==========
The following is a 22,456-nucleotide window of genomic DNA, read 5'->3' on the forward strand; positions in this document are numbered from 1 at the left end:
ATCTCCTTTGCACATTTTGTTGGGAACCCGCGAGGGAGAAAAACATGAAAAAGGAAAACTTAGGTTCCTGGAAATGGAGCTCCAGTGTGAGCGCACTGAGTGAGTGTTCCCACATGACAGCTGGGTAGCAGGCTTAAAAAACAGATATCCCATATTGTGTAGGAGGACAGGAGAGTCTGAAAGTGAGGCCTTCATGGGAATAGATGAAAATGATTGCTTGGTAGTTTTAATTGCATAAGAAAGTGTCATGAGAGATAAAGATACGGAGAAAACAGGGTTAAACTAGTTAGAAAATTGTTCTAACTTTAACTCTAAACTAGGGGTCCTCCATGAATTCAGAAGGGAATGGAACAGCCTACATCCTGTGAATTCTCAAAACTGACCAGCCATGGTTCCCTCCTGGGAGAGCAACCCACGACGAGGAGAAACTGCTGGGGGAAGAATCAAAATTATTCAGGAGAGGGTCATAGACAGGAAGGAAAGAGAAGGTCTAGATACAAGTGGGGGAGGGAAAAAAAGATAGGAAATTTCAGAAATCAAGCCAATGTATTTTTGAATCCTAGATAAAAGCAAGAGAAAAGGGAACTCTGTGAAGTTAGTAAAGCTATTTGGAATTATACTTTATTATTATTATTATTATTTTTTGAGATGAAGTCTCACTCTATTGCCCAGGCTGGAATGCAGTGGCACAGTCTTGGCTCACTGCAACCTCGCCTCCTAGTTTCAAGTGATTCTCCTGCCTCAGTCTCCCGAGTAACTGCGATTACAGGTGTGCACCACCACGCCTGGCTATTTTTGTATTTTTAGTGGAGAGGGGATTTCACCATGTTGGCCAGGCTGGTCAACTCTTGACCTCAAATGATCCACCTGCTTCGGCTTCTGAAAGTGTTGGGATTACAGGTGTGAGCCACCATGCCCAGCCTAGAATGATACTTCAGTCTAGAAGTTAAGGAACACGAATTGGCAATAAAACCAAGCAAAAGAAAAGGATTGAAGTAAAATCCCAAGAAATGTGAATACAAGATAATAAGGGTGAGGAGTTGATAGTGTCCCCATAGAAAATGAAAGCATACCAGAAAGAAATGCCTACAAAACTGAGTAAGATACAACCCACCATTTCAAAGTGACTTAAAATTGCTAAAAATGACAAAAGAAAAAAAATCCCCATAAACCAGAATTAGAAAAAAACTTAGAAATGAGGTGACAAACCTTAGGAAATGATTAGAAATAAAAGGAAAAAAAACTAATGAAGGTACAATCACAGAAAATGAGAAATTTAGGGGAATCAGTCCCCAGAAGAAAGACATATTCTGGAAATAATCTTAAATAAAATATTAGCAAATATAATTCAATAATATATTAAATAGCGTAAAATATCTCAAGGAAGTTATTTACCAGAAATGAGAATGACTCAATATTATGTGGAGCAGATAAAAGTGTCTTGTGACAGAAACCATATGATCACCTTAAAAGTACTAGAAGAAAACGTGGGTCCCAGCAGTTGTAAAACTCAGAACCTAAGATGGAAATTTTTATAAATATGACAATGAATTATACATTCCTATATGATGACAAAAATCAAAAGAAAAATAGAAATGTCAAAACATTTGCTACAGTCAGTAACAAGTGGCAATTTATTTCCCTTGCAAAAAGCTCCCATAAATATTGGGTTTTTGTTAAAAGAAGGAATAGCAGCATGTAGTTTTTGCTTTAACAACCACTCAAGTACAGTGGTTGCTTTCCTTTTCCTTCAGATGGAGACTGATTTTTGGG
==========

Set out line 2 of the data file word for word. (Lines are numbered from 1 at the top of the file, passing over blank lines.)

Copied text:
ATCTCCTTTGCACATTTTGTTGGGAACCCGCGAGGGAGAAAAACATGAAAAAGGAAAACTTAGGTTCCTGGAAATGGAGCTCCAGTGTGAGCGCACTGAGTGAGTGTTCCCACATGACAGCTGGGTAGCAGGCTTAAAAAACAGATATCCCATATTGTGTAGGAGGACAGGAGAGTCTGAAAGTGAGGCCTTCATGGGAATAGATGAAAATGATTGCTTGGTAGTTTTAATTGCATAAGAAAGTGTCATGAGAGATAAAGATACGGAGAAAACAGGGTTAAACTAGTTAGAAAATTGTTCTAACTTTAACTCTAAACTAGGGGTCCTCCATGAATTCAGAAGGGAATGGAACAGCCTACATCCTGTGAATTCTCAAAACTGACCAGCCATGGTTCCCTCCTGGGAGAGCAACCCACGACGAGGAGAAACTGCTGGGGGAAGAATCAAAATTATTCAGGAGAGGGTCATAGACAGGAAGGAAAGAGAAGGTCTAGATACAAGTGGGGGAGGGAAAAAAAGATAGGAAATTTCAGAAATCAAGCCAATGTATTTTTGAATCCTAGATAAAAGCAAGAGAAAAGGGAACTCTGTGAAGTTAGTAAAGCTATTTGGAATTATACTTTATTATTATTATTATTATTTTTTGAGATGAAGTCTCACTCTATTGCCCAGGCTGGAATGCAGTGGCACAGTCTTGGCTCACTGCAACCTCGCCTCCTAGTTTCAAGTGATTCTCCTGCCTCAGTCTCCCGAGTAACTGCGATTACAGGTGTGCACCACCACGCCTGGCTATTTTTGTATTTTTAGTGGAGAGGGGATTTCACCATGTTGGCCAGGCTGGTCAACTCTTGACCTCAAATGATCCACCTGCTTCGGCTTCTGAAAGTGTTGGGATTACAGGTGTGAGCCACCATGCCCAGCCTAGAATGATACTTCAGTCTAGAAGTTAAGGAACACGAATTGGCAATAAAACCAAGCAAAAGAAAAGGATTGAAGTAAAATCCCAAGAAATGTGAATACAAGATAATAAGGGTGAGGAGTTGATAGTGTCCCCATAGAAAATGAAAGCATACCAGAAAGAAATGCCTACAAAACTGAGTAAGATACAACCCACCATTTCAAAGTGACTTAAAATTGCTAAAAATGACAAAAGAAAAAAAATCCCCATAAACCAGAATTAGAAAAAAACTTAGAAATGAGGTGACAAACCTTAGGAAATGATTAGAAATAAAAGGAAAAAAAACTAATGAAGGTACAATCACAGAAAATGAGAAATTTAGGGGAATCAGTCCCCAGAAGAAAGACATATTCTGGAAATAATCTTAAATAAAATATTAGCAAATATAATTCAATAATATATTAAATAGCGTAAAATATCTCAAGGAAGTTATTTACCAGAAATGAGAATGACTCAATATTATGTGGAGCAGATAAAAGTGTCTTGTGACAGAAACCATATGATCACCTTAAAAGTACTAGAAGAAAACGTGGGTCCCAGCAGTTGTAAAACTCAGAACCTAAGATGGAAATTTTTATAAATATGACAATGAATTATACATTCCTATATGATGACAAAAATCAAAAGAAAAATAGAAATGTCAAAACATTTGCTACAGTCAGTAACAAGTGGCAATTTATTTCCCTTGCAAAAAGCTCCCATAAATATTGGGTTTTTGTTAAAAGAAGGAATAGCAGCATGTAGTTTTTGCTTTAACAACCACTCAAGTACAGTGGTTGCTTTCCTTTTCCTTCAGATGGAGACTGATTTTTGGG